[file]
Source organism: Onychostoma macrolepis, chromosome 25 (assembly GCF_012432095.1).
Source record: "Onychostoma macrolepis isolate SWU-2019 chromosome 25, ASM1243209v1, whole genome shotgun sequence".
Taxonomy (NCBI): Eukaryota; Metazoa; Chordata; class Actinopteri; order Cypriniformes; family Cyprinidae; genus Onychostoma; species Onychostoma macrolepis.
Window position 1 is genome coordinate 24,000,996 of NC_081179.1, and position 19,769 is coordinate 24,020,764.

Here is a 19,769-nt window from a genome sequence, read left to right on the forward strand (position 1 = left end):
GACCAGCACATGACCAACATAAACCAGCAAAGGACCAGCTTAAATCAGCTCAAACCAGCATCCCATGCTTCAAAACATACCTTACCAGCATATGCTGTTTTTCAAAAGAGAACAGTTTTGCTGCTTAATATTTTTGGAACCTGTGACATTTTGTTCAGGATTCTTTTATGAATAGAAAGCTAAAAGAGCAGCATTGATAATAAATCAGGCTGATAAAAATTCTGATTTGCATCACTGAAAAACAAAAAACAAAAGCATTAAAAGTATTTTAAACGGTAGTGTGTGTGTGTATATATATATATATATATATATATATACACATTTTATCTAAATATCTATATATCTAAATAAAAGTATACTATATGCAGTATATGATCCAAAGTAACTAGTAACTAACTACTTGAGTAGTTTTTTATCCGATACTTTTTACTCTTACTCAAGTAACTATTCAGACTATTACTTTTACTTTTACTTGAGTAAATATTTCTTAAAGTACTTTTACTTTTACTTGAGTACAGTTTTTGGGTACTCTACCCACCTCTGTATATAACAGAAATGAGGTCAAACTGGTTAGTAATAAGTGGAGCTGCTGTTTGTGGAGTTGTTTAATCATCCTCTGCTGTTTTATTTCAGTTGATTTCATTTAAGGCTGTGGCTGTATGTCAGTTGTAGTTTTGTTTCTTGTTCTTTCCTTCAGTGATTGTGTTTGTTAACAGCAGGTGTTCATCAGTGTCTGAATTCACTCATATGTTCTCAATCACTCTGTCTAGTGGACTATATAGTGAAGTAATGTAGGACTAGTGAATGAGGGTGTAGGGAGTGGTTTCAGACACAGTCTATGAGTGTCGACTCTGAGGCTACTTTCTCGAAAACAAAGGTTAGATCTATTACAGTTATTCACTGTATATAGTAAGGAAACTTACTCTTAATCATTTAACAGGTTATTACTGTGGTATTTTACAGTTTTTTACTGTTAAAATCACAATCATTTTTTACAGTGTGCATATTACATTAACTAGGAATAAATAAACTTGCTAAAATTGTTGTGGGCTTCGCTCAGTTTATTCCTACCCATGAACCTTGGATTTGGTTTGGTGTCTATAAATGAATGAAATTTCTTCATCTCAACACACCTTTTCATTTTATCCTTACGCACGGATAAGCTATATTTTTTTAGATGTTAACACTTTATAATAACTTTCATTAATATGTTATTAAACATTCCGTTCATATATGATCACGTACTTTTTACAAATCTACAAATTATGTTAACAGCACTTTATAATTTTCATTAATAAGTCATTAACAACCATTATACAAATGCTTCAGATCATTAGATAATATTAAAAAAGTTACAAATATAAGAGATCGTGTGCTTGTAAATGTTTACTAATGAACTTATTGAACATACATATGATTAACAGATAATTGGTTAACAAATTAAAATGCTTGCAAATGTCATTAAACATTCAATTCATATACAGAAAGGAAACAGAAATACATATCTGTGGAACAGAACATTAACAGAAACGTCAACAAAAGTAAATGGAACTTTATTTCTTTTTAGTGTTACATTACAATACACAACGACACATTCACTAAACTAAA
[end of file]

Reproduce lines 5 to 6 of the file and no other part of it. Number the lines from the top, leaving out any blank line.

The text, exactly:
Here is a 19,769-nt window from a genome sequence, read left to right on the forward strand (position 1 = left end):
GACCAGCACATGACCAACATAAACCAGCAAAGGACCAGCTTAAATCAGCTCAAACCAGCATCCCATGCTTCAAAACATACCTTACCAGCATATGCTGTTTTTCAAAAGAGAACAGTTTTGCTGCTTAATATTTTTGGAACCTGTGACATTTTGTTCAGGATTCTTTTATGAATAGAAAGCTAAAAGAGCAGCATTGATAATAAATCAGGCTGATAAAAATTCTGATTTGCATCACTGAAAAACAAAAAACAAAAGCATTAAAAGTATTTTAAACGGTAGTGTGTGTGTGTATATATATATATATATATATATATATACACATTTTATCTAAATATCTATATATCTAAATAAAAGTATACTATATGCAGTATATGATCCAAAGTAACTAGTAACTAACTACTTGAGTAGTTTTTTATCCGATACTTTTTACTCTTACTCAAGTAACTATTCAGACTATTACTTTTACTTTTACTTGAGTAAATATTTCTTAAAGTACTTTTACTTTTACTTGAGTACAGTTTTTGGGTACTCTACCCACCTCTGTATATAACAGAAATGAGGTCAAACTGGTTAGTAATAAGTGGAGCTGCTGTTTGTGGAGTTGTTTAATCATCCTCTGCTGTTTTATTTCAGTTGATTTCATTTAAGGCTGTGGCTGTATGTCAGTTGTAGTTTTGTTTCTTGTTCTTTCCTTCAGTGATTGTGTTTGTTAACAGCAGGTGTTCATCAGTGTCTGAATTCACTCATATGTTCTCAATCACTCTGTCTAGTGGACTATATAGTGAAGTAATGTAGGACTAGTGAATGAGGGTGTAGGGAGTGGTTTCAGACACAGTCTATGAGTGTCGACTCTGAGGCTACTTTCTCGAAAACAAAGGTTAGATCTATTACAGTTATTCACTGTATATAGTAAGGAAACTTACTCTTAATCATTTAACAGGTTATTACTGTGGTATTTTACAGTTTTTTACTGTTAAAATCACAATCATTTTTTACAGTGTGCATATTACATTAACTAGGAATAAATAAACTTGCTAAAATTGTTGTGGGCTTCGCTCAGTTTATTCCTACCCATGAACCTTGGATTTGGTTTGGTGTCTATAAATGAATGAAATTTCTTCATCTCAACACACCTTTTCATTTTATCCTTACGCACGGATAAGCTATATTTTTTTAGATGTTAACACTTTATAATAACTTTCATTAATATGTTATTAAACATTCCGTTCATATATGATCACGTACTTTTTACAAATCTACAAATTATGTTAACAGCACTTTATAATTTTCATTAATAAGTCATTAACAACCATTATACAAATGCTTCAGATCATTAGATAATATTAAAAAAGTTACAAATATAAGAGATCGTGTGCTTGTAAATGTTTACTAATGAACTTATTGAACATACATATGATTAACAGATAATTGGTTAACAAATTAAAATGCTTGCAAATGTCATTAAACATTCAATTCATATACAGAAAGGAAACAGAAATACATATCTGTGGAACAGAACATTAACAGAAACGTCAACAAAAGTAAATGGAACTTTATTTCTTTTTAGTGTTACATTACAATACACAACGACACATTCACTAAACTAAA